The year I was born, Douglass North published a paper [pdf] in the Journal of Economic Perspectives, titled “Institutions”.
Institutions are the humanly devised constraints that structure political, economic and social interaction. They consist of both informal constraints (sanctions, taboos, customs, traditions, and codes of conduct), and formal rules (constitutions, laws, property rights). Throughout history, institutions have been devised by human beings to create order and reduce uncertainty in exchange. Together with the standard constraints of economics they define the choice set and therefore determine transaction and production costs and hence the profitability and feasibility of engaging in economic activity. They evolve incrementally, connecting the past with the present and the future; history in consequence is largely a story of institutional evolution in which the historical performance of economies can only be understood as a part of a sequential story. Institutions provide the incentive structure of an economy; as that structure evolves, it shapes the direction of economic change towards growth, stagnation, or decline.
Douglass demarcates Institutions from the more tribal, specific, directed units called Organizations. In practice, I don’t know that these two ideas are easily separable.
Institutions provide clear utility for two reasons:
- If there are many people involved, and if there is no social cohesion, and if transactions are not repeated, cooperation is difficult and unreliable to achieve. Institutions can have memories and can reliably provide impersonal revenge against defectors (“Justice”)
- Managing transaction costs: Institutions can act as mediators, addressing property rights problems and explicit terms of trade, including matters of measure (weight, size, currency).
Douglass identifies three simple kinds of economic exchange:
- Tribal: intra-village tribal exchange, which depends on social cohesion and closeness. Most households are self-sufficient, so trade was light and people knew each other well (or were able to physically punish wrongdoers), and transaction costs were low. Specialization was unnecessary because everyone was a generalist on the matter of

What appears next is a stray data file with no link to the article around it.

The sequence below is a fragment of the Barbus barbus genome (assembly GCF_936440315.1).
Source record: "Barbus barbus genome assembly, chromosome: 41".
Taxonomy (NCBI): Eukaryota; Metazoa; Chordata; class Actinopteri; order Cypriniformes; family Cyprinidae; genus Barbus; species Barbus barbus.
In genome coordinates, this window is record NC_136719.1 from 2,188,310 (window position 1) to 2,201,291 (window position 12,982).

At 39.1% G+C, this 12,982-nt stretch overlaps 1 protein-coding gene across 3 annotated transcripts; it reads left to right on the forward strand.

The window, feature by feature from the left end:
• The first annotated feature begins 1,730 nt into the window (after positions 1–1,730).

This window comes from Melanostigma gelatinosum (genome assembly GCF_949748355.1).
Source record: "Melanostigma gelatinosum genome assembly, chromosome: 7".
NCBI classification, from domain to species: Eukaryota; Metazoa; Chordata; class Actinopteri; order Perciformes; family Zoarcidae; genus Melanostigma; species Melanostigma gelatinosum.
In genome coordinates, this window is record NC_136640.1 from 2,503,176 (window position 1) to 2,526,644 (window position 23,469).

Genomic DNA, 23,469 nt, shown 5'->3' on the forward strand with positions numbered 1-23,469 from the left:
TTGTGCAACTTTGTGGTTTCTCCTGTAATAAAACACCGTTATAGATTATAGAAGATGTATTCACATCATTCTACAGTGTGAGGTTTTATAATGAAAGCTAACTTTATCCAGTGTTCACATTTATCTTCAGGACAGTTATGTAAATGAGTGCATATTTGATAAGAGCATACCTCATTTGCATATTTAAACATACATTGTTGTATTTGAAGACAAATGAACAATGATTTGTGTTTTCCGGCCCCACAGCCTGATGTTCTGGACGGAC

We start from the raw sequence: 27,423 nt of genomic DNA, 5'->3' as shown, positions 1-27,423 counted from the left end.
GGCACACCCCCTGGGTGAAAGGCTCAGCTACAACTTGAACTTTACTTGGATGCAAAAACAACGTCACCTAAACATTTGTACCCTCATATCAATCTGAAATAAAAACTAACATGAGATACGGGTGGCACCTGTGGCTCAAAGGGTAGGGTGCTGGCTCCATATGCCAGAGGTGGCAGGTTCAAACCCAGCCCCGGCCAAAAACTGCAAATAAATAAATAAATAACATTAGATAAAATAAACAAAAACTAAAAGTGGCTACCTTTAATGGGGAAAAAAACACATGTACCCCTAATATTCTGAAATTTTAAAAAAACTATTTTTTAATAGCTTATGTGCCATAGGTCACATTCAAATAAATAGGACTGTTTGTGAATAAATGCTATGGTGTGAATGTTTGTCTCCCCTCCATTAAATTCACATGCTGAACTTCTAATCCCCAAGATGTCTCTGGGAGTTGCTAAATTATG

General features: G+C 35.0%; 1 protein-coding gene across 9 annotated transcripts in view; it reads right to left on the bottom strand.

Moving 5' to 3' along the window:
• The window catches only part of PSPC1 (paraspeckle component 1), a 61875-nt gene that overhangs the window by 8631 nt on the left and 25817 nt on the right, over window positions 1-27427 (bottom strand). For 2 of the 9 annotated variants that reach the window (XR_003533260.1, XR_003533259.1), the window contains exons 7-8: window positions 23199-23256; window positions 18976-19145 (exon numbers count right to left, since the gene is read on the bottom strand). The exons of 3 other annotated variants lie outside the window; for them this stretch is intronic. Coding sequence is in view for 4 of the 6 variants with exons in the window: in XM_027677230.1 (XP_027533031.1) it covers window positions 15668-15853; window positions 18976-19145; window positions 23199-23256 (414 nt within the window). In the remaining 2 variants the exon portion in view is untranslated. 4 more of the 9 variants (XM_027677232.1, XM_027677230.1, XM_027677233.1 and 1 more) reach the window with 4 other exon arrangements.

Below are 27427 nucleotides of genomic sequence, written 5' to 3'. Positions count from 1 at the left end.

- Bazaar: As regions connect by growing markets, agents are more ‘socially distant’ and so there must be more explicit rules on the terms of trade. Transactions costs are higher, and institutions are useful to help mitigate risks (by punishing cheaters or rewarding good participation).
- Caravan: Physical and social distance. Specialization becomes more important. Wikipedia:
Society also experiences a rise of formal trading centers (temporary gathering places, towns or cities). From the development of long-distance trade arise two transactional cost problems: Agency: the transfer of one’s goods or services outside the control of local rule leaves the rules of exchange undefined, the risk of unfair trade high, and the contracts within society unenforced. For this reason merchants often would send their kin or a sedentary merchant with the product to ensure its safe arrival, and the fulfillment of agreed terms of exchange by the receiving party. Contract: covered briefly in “agency” above, problems with negotiation of contracts and enforcement of contract stipulation. Historically this problem was met with either armed forces protecting ships or caravans, or use of tolls by local coercive groups. However, in modern societies, institutions acting cooperatively in the interest of free market trade provide protection for goods and enforcement of contracts. Negotiation and enforcement in alien parts of the world require the development of a standardized system of weights and measures.
Alongside Ronald Coase and others, Douglass North is identified as a “New Institutional Economist”.
Another dichotomy I discovered recently: Saltwater vs Freshwater economics. That is, the Keynesian angle preferred by the “coastal” elite schools, versus the various alternative visions birthed in the schools closer to the Great Lakes region (including a subset once known as the Carnegie School at my alma mater [mostly integrated into other schools at this point], and the more prominent Chicago School at my brother’s).